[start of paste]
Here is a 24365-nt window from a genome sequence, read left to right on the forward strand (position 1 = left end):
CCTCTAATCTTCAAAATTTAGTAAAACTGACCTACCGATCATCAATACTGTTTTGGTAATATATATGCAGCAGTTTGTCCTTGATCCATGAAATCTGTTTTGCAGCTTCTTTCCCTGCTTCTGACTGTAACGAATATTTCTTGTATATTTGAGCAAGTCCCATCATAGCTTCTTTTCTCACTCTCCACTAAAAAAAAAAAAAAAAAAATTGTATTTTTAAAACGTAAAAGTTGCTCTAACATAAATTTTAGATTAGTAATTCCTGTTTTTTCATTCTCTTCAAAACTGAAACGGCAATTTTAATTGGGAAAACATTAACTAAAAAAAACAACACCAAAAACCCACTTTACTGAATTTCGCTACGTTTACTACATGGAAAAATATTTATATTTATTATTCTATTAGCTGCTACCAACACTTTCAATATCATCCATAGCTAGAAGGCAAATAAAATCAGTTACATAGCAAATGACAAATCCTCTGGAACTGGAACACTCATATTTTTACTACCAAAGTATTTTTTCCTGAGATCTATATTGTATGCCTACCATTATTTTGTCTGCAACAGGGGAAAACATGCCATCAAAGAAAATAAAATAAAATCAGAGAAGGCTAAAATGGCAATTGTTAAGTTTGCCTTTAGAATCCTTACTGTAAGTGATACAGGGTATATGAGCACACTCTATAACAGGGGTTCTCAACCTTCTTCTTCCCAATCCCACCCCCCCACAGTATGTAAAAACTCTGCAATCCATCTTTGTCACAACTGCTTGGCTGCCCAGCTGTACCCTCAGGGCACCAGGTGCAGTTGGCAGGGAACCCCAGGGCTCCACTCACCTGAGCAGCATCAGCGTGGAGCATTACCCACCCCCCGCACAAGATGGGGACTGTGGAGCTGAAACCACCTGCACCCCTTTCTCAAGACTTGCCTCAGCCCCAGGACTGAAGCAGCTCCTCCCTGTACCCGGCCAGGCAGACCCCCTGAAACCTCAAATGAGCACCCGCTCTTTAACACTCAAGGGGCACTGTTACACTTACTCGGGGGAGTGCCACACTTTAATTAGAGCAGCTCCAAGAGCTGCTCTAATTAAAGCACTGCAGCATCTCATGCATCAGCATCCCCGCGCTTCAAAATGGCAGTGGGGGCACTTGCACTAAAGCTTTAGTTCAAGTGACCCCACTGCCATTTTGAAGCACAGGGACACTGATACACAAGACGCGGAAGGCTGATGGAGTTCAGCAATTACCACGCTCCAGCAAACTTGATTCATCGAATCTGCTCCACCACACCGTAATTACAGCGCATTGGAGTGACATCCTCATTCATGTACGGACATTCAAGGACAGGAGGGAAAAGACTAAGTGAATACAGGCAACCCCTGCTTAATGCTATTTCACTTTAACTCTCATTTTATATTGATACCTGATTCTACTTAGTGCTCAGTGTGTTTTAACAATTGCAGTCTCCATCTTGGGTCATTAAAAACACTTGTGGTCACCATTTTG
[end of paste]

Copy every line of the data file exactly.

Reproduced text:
Here is a 24365-nt window from a genome sequence, read left to right on the forward strand (position 1 = left end):
CCTCTAATCTTCAAAATTTAGTAAAACTGACCTACCGATCATCAATACTGTTTTGGTAATATATATGCAGCAGTTTGTCCTTGATCCATGAAATCTGTTTTGCAGCTTCTTTCCCTGCTTCTGACTGTAACGAATATTTCTTGTATATTTGAGCAAGTCCCATCATAGCTTCTTTTCTCACTCTCCACTAAAAAAAAAAAAAAAAAAATTGTATTTTTAAAACGTAAAAGTTGCTCTAACATAAATTTTAGATTAGTAATTCCTGTTTTTTCATTCTCTTCAAAACTGAAACGGCAATTTTAATTGGGAAAACATTAACTAAAAAAAACAACACCAAAAACCCACTTTACTGAATTTCGCTACGTTTACTACATGGAAAAATATTTATATTTATTATTCTATTAGCTGCTACCAACACTTTCAATATCATCCATAGCTAGAAGGCAAATAAAATCAGTTACATAGCAAATGACAAATCCTCTGGAACTGGAACACTCATATTTTTACTACCAAAGTATTTTTTCCTGAGATCTATATTGTATGCCTACCATTATTTTGTCTGCAACAGGGGAAAACATGCCATCAAAGAAAATAAAATAAAATCAGAGAAGGCTAAAATGGCAATTGTTAAGTTTGCCTTTAGAATCCTTACTGTAAGTGATACAGGGTATATGAGCACACTCTATAACAGGGGTTCTCAACCTTCTTCTTCCCAATCCCACCCCCCCACAGTATGTAAAAACTCTGCAATCCATCTTTGTCACAACTGCTTGGCTGCCCAGCTGTACCCTCAGGGCACCAGGTGCAGTTGGCAGGGAACCCCAGGGCTCCACTCACCTGAGCAGCATCAGCGTGGAGCATTACCCACCCCCCGCACAAGATGGGGACTGTGGAGCTGAAACCACCTGCACCCCTTTCTCAAGACTTGCCTCAGCCCCAGGACTGAAGCAGCTCCTCCCTGTACCCGGCCAGGCAGACCCCCTGAAACCTCAAATGAGCACCCGCTCTTTAACACTCAAGGGGCACTGTTACACTTACTCGGGGGAGTGCCACACTTTAATTAGAGCAGCTCCAAGAGCTGCTCTAATTAAAGCACTGCAGCATCTCATGCATCAGCATCCCCGCGCTTCAAAATGGCAGTGGGGGCACTTGCACTAAAGCTTTAGTTCAAGTGACCCCACTGCCATTTTGAAGCACAGGGACACTGATACACAAGACGCGGAAGGCTGATGGAGTTCAGCAATTACCACGCTCCAGCAAACTTGATTCATCGAATCTGCTCCACCACACCGTAATTACAGCGCATTGGAGTGACATCCTCATTCATGTACGGACATTCAAGGACAGGAGGGAAAAGACTAAGTGAATACAGGCAACCCCTGCTTAATGCTATTTCACTTTAACTCTCATTTTATATTGATACCTGATTCTACTTAGTGCTCAGTGTGTTTTAACAATTGCAGTCTCCATCTTGGGTCATTAAAAACACTTGTGGTCACCATTTTG